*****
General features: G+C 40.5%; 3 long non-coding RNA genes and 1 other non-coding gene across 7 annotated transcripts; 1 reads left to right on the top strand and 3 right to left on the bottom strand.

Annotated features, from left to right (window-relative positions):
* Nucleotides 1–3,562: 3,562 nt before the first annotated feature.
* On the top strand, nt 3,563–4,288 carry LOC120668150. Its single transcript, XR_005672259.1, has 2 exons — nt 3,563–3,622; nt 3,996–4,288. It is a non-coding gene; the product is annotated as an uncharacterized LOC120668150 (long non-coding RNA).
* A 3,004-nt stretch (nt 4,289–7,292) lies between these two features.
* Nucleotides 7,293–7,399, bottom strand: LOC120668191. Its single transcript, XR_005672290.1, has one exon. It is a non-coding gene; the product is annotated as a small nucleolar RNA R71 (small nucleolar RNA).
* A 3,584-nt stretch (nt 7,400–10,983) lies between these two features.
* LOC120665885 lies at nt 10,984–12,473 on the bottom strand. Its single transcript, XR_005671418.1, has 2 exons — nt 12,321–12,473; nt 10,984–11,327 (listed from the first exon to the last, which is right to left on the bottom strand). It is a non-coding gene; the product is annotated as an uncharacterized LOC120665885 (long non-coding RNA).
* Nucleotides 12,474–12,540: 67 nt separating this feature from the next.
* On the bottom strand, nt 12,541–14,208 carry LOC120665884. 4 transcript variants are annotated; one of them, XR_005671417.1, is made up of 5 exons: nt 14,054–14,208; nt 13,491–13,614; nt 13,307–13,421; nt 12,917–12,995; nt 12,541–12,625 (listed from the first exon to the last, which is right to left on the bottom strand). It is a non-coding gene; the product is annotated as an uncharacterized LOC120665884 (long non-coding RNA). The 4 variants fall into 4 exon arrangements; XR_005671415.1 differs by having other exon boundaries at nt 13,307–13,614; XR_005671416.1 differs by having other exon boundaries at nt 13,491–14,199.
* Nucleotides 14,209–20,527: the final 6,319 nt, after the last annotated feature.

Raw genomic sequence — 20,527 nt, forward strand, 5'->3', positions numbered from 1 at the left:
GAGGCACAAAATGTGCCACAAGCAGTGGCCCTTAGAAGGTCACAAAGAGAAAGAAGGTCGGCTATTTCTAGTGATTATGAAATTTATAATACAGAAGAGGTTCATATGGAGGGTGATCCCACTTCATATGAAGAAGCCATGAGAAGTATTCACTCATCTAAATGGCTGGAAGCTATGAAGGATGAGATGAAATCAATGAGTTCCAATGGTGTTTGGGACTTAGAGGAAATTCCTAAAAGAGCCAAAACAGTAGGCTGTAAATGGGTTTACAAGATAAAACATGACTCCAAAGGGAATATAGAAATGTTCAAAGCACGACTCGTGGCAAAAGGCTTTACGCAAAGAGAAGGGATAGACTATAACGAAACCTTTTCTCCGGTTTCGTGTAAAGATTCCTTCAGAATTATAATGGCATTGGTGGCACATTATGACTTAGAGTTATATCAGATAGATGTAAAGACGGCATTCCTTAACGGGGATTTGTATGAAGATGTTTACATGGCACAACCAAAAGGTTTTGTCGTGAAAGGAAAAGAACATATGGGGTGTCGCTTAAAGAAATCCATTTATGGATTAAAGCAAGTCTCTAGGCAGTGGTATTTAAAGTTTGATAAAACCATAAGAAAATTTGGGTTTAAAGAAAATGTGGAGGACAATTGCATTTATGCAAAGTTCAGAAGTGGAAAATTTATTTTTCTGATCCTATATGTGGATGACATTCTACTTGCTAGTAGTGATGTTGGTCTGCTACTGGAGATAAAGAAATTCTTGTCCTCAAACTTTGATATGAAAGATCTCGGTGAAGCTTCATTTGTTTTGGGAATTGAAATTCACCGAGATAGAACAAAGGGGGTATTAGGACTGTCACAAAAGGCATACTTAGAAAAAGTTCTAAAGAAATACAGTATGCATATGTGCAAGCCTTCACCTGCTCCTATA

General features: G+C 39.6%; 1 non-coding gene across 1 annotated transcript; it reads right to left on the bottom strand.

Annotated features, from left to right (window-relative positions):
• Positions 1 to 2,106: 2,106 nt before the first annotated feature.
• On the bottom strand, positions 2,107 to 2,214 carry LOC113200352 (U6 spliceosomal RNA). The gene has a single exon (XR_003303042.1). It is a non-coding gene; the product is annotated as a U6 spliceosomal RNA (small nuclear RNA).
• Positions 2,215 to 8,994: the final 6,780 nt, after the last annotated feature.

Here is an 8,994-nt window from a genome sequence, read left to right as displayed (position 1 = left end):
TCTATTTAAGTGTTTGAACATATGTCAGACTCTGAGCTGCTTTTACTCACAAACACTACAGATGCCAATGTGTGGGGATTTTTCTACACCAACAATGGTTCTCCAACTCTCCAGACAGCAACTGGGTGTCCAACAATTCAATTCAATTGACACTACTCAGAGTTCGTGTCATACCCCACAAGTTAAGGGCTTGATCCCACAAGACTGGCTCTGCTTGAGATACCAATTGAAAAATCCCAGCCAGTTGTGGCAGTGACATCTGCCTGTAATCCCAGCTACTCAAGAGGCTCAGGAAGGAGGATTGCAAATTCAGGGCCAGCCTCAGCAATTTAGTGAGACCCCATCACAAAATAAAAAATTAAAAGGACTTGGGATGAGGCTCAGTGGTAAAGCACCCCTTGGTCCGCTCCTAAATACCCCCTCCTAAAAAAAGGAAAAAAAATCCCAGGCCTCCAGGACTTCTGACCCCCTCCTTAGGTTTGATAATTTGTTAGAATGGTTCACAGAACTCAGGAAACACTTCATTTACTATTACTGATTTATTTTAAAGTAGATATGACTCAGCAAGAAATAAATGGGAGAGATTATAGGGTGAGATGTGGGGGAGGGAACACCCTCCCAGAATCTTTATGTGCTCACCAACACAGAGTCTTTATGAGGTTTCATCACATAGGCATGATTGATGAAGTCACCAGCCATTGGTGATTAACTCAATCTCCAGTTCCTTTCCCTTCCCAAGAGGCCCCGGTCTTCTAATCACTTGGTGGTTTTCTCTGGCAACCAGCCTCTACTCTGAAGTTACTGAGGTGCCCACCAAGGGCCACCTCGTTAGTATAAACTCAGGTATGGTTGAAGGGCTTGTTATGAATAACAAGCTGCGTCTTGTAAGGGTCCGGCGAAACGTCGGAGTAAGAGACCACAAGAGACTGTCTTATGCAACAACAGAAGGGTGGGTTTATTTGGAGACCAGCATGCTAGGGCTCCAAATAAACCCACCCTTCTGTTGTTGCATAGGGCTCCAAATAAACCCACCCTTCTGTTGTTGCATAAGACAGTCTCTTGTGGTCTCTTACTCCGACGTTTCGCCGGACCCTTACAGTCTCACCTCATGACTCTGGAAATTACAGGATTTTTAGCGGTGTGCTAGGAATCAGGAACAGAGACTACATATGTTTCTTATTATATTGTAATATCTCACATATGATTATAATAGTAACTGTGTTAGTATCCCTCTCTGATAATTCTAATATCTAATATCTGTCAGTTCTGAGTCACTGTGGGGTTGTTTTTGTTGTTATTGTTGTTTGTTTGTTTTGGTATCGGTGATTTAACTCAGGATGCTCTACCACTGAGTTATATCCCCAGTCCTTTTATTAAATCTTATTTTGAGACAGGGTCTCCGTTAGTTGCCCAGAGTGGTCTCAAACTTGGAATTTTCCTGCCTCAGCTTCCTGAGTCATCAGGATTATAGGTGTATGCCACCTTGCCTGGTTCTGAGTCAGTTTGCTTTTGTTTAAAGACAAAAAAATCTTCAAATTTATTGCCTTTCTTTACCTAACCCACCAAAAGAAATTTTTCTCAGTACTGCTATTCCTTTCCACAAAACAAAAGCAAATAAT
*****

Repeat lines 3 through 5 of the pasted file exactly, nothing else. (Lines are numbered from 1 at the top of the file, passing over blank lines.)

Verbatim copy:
* Nucleotides 1–3,562: 3,562 nt before the first annotated feature.
* On the top strand, nt 3,563–4,288 carry LOC120668150. Its single transcript, XR_005672259.1, has 2 exons — nt 3,563–3,622; nt 3,996–4,288. It is a non-coding gene; the product is annotated as an uncharacterized LOC120668150 (long non-coding RNA).
* A 3,004-nt stretch (nt 4,289–7,292) lies between these two features.